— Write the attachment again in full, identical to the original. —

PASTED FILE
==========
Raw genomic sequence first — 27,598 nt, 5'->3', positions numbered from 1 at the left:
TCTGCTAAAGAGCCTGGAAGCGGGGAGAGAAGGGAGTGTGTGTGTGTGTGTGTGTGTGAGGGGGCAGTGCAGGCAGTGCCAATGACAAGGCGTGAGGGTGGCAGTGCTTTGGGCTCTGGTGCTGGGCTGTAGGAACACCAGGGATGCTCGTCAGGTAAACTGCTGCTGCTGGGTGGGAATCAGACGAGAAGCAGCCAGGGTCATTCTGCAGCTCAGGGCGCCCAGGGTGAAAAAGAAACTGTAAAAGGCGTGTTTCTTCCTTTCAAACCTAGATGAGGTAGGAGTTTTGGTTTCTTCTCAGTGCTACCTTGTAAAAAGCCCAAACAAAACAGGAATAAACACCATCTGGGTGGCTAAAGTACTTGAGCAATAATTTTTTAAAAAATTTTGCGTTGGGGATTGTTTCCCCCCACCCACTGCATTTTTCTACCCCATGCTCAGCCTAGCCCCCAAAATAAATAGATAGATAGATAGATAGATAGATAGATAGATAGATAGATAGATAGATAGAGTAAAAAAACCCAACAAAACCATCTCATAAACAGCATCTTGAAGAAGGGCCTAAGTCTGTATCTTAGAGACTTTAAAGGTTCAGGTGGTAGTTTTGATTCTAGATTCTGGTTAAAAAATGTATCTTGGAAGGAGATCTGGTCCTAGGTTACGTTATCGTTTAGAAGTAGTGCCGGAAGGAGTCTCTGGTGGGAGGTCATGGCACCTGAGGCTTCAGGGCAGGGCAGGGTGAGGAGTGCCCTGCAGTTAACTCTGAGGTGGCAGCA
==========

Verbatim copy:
Raw genomic sequence first — 27,598 nt, 5'->3', positions numbered from 1 at the left:
TCTGCTAAAGAGCCTGGAAGCGGGGAGAGAAGGGAGTGTGTGTGTGTGTGTGTGTGTGAGGGGGCAGTGCAGGCAGTGCCAATGACAAGGCGTGAGGGTGGCAGTGCTTTGGGCTCTGGTGCTGGGCTGTAGGAACACCAGGGATGCTCGTCAGGTAAACTGCTGCTGCTGGGTGGGAATCAGACGAGAAGCAGCCAGGGTCATTCTGCAGCTCAGGGCGCCCAGGGTGAAAAAGAAACTGTAAAAGGCGTGTTTCTTCCTTTCAAACCTAGATGAGGTAGGAGTTTTGGTTTCTTCTCAGTGCTACCTTGTAAAAAGCCCAAACAAAACAGGAATAAACACCATCTGGGTGGCTAAAGTACTTGAGCAATAATTTTTTAAAAAATTTTGCGTTGGGGATTGTTTCCCCCCACCCACTGCATTTTTCTACCCCATGCTCAGCCTAGCCCCCAAAATAAATAGATAGATAGATAGATAGATAGATAGATAGATAGATAGATAGATAGATAGAGTAAAAAAACCCAACAAAACCATCTCATAAACAGCATCTTGAAGAAGGGCCTAAGTCTGTATCTTAGAGACTTTAAAGGTTCAGGTGGTAGTTTTGATTCTAGATTCTGGTTAAAAAATGTATCTTGGAAGGAGATCTGGTCCTAGGTTACGTTATCGTTTAGAAGTAGTGCCGGAAGGAGTCTCTGGTGGGAGGTCATGGCACCTGAGGCTTCAGGGCAGGGCAGGGTGAGGAGTGCCCTGCAGTTAACTCTGAGGTGGCAGCA